Friday, July 01, 2011

The Night, the night

Some days, the Night in Seattle reminds me of the analysis of Tristan and Isolde given the free lecture given before the performance of the opera in Seattle in 2010. According to the lecturer, Wagner's masterpiece about love drew heavily from Schopenhauer's philosophy positing a division between the world of the day and night. Day was the time where people faced restrictions and had to act in set roles, and Night was where people are freer to explore their true selves. Night became a type of temporary autonomous zone where romance and playful indulgence can take place, where roles are temporarily suspended, and where the Dionysian can be accepted and not frowned upon.
Seattle in a good city night feels the same way. Love and pleasure, not only carnal pleasure but the pleasure of friendly enjoyment with your fellow men and women is accepted and cultivated. It reminds me of the subject and feel of a story titled 'No Tomorrow' included in Ari Hustvedt's "The Libertine Reader", put out by Zone Books. In the story, exotic sensual and sexual enjoyment gives way to actions done as if the considerations of the day, of tomorrow, did not exist. Not out of irresponsibility, but out of pursuing your true desires as if the restrictions of the Day were not there, as if were possible to pursue the ideal realm without reality intruding. A very Tristan and Isolde like theme.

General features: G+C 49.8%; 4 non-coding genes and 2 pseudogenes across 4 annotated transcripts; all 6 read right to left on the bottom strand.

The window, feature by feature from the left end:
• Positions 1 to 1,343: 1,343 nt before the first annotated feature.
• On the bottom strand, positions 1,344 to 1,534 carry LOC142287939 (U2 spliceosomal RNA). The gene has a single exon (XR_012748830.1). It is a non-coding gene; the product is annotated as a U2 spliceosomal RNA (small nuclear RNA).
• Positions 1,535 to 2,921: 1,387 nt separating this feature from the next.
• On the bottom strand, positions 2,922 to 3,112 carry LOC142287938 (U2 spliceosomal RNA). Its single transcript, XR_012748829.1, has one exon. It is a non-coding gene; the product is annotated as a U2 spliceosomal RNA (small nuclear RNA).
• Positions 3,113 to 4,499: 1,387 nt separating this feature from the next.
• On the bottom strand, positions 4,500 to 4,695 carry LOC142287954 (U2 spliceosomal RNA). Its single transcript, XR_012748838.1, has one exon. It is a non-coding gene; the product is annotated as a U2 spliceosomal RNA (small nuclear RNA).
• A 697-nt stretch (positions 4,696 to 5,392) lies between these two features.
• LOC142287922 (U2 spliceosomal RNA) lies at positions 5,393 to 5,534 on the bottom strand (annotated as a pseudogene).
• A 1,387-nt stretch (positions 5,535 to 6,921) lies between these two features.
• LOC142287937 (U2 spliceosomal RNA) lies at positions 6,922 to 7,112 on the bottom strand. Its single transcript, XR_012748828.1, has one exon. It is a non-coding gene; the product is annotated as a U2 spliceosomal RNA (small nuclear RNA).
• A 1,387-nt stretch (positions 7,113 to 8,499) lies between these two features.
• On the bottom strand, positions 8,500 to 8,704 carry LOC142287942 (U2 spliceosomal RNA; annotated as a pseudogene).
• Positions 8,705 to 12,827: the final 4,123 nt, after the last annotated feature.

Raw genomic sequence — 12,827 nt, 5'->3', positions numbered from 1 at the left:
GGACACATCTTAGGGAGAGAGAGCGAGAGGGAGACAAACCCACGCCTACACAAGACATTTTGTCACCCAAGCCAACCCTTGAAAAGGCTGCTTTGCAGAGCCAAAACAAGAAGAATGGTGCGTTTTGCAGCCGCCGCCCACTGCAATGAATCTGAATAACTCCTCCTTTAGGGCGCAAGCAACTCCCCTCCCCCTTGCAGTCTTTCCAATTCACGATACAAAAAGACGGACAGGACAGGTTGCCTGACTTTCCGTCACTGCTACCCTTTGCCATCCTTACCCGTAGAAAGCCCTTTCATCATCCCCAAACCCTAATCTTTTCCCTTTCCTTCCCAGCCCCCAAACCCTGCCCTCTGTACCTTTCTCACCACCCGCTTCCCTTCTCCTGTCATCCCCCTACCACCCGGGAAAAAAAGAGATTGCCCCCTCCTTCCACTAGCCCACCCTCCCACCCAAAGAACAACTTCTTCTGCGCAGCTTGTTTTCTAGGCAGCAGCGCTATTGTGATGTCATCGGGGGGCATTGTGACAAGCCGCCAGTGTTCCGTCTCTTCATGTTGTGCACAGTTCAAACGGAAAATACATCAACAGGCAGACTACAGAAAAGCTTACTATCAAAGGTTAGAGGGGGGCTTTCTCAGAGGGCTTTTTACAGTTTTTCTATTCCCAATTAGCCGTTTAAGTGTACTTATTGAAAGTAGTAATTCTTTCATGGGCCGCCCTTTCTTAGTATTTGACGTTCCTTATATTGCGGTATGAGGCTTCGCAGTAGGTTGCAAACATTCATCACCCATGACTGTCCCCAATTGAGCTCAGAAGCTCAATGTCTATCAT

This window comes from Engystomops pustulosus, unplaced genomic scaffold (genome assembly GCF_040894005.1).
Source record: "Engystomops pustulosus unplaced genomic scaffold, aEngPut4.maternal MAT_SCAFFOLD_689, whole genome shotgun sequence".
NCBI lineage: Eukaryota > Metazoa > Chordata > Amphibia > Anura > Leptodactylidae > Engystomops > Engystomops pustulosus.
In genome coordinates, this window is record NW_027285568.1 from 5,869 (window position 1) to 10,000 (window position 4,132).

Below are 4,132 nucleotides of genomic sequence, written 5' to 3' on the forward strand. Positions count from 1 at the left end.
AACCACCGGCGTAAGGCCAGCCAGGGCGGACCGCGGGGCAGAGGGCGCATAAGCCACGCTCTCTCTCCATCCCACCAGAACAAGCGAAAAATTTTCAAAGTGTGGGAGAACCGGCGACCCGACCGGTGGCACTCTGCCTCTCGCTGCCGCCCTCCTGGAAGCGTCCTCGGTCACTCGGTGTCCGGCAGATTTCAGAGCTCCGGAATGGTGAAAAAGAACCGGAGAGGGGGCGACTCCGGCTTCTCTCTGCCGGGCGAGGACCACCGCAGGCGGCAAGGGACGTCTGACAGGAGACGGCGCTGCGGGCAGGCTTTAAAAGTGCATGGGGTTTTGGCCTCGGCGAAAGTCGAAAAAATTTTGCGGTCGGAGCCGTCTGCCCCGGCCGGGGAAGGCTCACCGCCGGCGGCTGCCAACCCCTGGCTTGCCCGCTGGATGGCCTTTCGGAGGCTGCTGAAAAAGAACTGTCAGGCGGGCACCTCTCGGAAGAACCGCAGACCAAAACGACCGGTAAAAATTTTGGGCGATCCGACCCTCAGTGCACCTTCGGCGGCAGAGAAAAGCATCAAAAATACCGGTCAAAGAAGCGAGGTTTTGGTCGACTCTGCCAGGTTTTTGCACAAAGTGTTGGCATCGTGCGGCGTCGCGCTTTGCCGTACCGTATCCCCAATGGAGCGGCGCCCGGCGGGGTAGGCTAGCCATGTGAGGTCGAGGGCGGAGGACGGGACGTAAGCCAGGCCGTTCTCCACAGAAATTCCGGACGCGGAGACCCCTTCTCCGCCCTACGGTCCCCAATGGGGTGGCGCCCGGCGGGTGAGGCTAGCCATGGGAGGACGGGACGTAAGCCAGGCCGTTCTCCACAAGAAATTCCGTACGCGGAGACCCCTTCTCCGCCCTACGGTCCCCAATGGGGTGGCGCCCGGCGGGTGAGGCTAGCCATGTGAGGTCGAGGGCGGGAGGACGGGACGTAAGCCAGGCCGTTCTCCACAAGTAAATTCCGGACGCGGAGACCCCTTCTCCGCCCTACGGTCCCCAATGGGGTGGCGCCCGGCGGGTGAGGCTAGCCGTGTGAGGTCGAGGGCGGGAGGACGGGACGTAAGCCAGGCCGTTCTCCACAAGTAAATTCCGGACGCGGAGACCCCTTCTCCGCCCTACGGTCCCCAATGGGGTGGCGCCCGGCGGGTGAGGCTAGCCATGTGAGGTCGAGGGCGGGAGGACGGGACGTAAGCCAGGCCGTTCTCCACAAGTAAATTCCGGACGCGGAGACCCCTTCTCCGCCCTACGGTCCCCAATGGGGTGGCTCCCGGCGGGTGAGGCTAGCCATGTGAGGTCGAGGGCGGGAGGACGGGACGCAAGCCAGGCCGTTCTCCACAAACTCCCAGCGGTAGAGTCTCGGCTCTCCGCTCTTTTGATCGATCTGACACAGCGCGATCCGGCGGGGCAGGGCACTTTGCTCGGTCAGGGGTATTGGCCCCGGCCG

I shouldn’t have to say it, but Wagner's political opinions have little to do with Tristan and Isolde. None of them show up in the play.

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